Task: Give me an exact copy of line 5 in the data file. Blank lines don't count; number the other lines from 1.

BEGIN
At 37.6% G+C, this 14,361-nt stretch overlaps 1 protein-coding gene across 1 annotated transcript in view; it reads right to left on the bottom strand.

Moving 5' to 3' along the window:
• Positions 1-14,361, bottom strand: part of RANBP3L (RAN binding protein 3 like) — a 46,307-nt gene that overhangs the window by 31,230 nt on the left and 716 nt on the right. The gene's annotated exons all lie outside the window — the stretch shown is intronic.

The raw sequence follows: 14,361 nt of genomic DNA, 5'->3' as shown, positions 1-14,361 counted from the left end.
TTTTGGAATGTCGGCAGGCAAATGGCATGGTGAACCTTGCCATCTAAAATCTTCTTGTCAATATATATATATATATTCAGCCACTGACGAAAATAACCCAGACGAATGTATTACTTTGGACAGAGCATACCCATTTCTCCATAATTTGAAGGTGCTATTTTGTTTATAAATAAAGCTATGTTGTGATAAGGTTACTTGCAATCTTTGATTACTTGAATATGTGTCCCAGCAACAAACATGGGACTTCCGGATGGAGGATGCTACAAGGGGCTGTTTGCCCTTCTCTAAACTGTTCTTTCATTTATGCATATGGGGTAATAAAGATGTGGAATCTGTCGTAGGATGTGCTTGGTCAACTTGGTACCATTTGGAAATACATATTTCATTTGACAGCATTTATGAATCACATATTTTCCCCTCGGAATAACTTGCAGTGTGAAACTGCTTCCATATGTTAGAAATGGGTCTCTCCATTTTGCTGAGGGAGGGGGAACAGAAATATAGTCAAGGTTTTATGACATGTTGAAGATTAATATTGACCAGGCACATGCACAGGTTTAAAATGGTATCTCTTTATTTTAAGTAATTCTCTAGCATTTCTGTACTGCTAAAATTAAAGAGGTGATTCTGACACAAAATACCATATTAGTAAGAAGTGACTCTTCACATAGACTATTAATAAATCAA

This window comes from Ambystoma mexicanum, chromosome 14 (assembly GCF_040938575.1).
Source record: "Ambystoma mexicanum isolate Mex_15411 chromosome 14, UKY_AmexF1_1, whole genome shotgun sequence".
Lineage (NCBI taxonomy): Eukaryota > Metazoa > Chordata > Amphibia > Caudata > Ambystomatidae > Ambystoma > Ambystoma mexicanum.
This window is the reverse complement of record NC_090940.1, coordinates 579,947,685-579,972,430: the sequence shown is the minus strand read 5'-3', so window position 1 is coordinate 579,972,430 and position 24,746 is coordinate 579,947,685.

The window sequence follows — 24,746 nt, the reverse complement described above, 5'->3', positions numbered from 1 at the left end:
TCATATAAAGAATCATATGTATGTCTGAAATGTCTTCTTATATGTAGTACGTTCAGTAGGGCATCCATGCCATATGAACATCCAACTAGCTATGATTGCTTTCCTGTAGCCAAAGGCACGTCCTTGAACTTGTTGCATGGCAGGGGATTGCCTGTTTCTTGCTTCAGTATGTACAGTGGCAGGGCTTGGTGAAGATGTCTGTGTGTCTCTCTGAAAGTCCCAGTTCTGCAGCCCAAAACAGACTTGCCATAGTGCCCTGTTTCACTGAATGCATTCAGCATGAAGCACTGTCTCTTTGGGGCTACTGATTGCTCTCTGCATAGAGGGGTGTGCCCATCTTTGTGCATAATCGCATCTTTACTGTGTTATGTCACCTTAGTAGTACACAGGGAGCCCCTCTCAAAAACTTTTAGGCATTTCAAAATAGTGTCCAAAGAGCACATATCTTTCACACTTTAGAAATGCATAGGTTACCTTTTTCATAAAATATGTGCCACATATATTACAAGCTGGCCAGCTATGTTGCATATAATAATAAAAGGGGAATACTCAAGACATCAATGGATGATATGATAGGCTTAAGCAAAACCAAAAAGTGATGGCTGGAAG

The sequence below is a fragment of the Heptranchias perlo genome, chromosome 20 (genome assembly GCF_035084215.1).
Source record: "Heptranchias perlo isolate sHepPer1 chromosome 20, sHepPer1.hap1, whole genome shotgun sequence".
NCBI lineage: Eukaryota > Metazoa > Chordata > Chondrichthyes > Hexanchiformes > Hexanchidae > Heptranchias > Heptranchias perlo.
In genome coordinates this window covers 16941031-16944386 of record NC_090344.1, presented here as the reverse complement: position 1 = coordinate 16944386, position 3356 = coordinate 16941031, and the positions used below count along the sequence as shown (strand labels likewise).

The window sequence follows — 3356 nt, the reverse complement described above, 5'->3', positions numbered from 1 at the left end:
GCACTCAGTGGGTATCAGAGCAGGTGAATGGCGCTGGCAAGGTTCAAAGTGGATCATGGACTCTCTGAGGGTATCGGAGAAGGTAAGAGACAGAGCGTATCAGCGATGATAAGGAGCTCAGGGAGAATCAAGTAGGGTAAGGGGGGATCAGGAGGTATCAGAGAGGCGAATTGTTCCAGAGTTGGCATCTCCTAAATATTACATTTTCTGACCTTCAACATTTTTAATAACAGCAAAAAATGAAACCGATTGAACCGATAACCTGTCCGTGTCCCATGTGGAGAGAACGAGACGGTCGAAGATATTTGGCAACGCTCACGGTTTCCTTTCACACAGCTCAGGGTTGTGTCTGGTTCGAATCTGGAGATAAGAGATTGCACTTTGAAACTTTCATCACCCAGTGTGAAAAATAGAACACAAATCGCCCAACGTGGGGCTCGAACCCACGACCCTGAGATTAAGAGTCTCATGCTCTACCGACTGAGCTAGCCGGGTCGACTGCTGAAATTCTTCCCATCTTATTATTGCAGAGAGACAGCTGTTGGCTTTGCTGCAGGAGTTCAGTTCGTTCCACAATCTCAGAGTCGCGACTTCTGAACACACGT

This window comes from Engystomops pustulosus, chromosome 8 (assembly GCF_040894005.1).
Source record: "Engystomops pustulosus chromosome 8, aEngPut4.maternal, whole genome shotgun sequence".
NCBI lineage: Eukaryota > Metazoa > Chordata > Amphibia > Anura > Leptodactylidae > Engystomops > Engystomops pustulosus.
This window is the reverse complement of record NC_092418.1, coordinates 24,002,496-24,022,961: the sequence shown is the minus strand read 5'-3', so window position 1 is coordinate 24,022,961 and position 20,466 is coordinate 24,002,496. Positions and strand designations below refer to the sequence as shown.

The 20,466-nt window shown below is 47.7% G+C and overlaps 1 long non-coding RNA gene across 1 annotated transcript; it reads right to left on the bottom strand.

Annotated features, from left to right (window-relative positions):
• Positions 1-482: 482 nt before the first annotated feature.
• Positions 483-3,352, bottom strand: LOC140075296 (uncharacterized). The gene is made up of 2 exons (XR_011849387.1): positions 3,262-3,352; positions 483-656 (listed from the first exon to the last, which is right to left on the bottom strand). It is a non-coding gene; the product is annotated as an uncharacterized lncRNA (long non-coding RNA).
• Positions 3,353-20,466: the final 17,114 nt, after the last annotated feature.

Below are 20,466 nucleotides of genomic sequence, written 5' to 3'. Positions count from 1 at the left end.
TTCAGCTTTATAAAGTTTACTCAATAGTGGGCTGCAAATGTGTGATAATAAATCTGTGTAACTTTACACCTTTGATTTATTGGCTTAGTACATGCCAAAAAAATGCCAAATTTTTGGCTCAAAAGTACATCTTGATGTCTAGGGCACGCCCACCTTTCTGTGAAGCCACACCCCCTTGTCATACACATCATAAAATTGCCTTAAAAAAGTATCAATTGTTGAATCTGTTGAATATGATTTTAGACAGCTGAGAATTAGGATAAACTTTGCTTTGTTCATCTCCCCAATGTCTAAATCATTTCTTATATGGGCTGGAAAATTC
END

TTTTGGAATGTCGGCAGGCAAATGGCATGGTGAACCTTGCCATCTAAAATCTTCTTGTCAATATATATATATATATTCAGCCACTGACGAAAATAACCCAGACGAATGTATTACTTTGGACAGAGCATACCCATTTCTCCATAATTTGAAGGTGCTATTTTGTTTATAAATAAAGCTATGTTGTGATAAGGTTACTTGCAATCTTTGATTACTTGAATATGTGTCCCAGCAACAAACATGGGACTTCCGGATGGAGGATGCTACAAGGGGCTGTTTGCCCTTCTCTAAACTGTTCTTTCATTTATGCATATGGGGTAATAAAGATGTGGAATCTGTCGTAGGATGTGCTTGGTCAACTTGGTACCATTTGGAAATACATATTTCATTTGACAGCATTTATGAATCACATATTTTCCCCTCGGAATAACTTGCAGTGTGAAACTGCTTCCATATGTTAGAAATGGGTCTCTCCATTTTGCTGAGGGAGGGGGAACAGAAATATAGTCAAGGTTTTATGACATGTTGAAGATTAATATTGACCAGGCACATGCACAGGTTTAAAATGGTATCTCTTTATTTTAAGTAATTCTCTAGCATTTCTGTACTGCTAAAATTAAAGAGGTGATTCTGACACAAAATACCATATTAGTAAGAAGTGACTCTTCACATAGACTATTAATAAATCAA